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Californians Will Decide — in 2024 — Whether to Ban Slavery. What Will the Measure Do?
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By CalMatters
Published 2 weeks ago on
June 28, 2024

California’s constitution allows forced labor as a form of criminal punishment. That would change if voters approve an anti-slavery amendment this fall. (AP/Ben Margot)

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In 1850, California joined the United States union as a state that outlawed indentured servitude and slavery, except for those serving out a criminal punishment.

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Shaanth Nanguneri

CalMatters

One hundred and seventy-four years later, California voters will have the chance to put the practice to an end for good.

The California State Senate on Thursday placed a measure on the November ballot that would change the state’s constitution to prohibit any kind of forced labor. A similar measure died in the Legislature two years ago. This time, it passed by a vote of 33-3, and its approval drew loud cheers from supporters in the Capitol.

The measure — authored by Assemblymember Lori Wilson — was one of 14 bills the California Legislative Black Caucus prioritized this year as its lawmakers worked to carry out recommendations from the state-funded reparations task force. The task force last year issued a detailed report on the legacy of slavery and inequality dating back to the Gold Rush, when some Californians lived in enslavement despite California’s status as a free state.

The anti-slavery measure, known as Assembly Constitutional Amendment 8, would primarily affect state prison inmates.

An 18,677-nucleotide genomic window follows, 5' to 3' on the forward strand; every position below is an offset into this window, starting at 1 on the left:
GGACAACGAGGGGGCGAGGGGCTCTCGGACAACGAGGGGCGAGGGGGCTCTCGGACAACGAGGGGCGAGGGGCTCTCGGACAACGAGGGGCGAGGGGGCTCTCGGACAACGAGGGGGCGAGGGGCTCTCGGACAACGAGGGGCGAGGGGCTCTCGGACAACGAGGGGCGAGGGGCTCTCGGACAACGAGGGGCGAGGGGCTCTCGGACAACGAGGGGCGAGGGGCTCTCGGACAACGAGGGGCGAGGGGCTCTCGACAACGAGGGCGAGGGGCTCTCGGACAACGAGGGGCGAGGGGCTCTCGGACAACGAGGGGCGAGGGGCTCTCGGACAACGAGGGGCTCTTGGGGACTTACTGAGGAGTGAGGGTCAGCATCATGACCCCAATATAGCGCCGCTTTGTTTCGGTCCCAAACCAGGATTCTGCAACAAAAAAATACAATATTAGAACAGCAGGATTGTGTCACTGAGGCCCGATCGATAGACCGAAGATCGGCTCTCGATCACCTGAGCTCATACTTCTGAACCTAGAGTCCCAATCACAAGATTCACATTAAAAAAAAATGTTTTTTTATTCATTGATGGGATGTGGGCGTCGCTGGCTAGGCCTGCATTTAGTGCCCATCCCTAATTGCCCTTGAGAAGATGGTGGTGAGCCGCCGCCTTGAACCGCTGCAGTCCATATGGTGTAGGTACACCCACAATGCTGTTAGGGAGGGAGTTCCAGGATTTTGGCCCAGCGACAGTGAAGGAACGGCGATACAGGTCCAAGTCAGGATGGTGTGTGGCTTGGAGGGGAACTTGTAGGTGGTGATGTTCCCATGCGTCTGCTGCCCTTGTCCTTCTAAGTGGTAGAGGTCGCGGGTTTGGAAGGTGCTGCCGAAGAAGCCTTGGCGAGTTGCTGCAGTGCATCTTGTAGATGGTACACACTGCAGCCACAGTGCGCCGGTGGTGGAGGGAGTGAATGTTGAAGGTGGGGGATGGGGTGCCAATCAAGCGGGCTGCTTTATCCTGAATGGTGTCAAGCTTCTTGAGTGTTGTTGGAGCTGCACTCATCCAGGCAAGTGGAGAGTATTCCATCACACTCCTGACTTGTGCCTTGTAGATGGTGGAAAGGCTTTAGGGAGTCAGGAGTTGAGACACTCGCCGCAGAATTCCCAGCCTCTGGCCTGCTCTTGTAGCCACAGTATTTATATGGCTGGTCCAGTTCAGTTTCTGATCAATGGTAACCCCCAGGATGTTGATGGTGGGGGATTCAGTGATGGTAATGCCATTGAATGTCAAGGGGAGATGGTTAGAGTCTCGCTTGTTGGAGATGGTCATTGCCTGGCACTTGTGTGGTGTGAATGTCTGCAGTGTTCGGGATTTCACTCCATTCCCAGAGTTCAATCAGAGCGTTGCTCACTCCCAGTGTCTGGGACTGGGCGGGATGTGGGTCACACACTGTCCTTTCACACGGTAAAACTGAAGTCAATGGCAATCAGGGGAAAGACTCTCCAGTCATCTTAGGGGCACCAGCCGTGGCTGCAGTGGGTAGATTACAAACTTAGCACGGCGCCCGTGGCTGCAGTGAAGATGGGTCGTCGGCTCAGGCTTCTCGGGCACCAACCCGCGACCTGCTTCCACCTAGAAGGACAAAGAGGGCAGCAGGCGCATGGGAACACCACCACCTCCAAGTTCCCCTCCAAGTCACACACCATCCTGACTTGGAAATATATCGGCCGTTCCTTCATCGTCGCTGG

“It is a testament to our collective resolve to correct historical wrongs and ensure that every individual in California is treated with the dignity and respect they deserve,” Wilson said after the vote. “Now, as we look ahead to the November 2024 ballot, let us continue to work with the same spirit of determination and unity that has brought us to this moment.

Racial justice activists have been pushing for the state to adopt a constitutional amendment outlawing the practice of involuntary servitude for years. Other states — such as Colorado, Alabama, Vermont and Tennessee — have passed similar measures in recent years. Voters in Nevada are also expected to cast ballots deciding this November on a constitutional amendment outlawing forced labor for inmates as well.

California prisons hand out about 65,000 work assignments to inmates every year, according to a 2021 official estimate. Critics say inmates often experience retaliation when they turn down dangerous assignments, hampering their futures and ability to focus on rehabilitation.

“I have been forced to work jobs and had jobs where I couldn’t get out,” Lawrence Cox, a policy fellow with nonprofit Legal Services for Prisoners with Children, told a Senate committee on June 18. As a former inmate for 17 years, he said officials at his prison threatened to write him up if he didn’t go to work. “When I wanted to take my on-site college courses to complete my degree, forced labor was prioritized over my rehabilitation.”

A Revived Movement Against Forced Labor in Prisons

The campaign to place the anti-slavery measure on the ballot has maintained that it is not opposed to prisoners holding jobs. The dignity of work is in the choice to pick up a profession that could lead to favorable skills in the future, they say, not being forced into a job that an inmate does not want to do.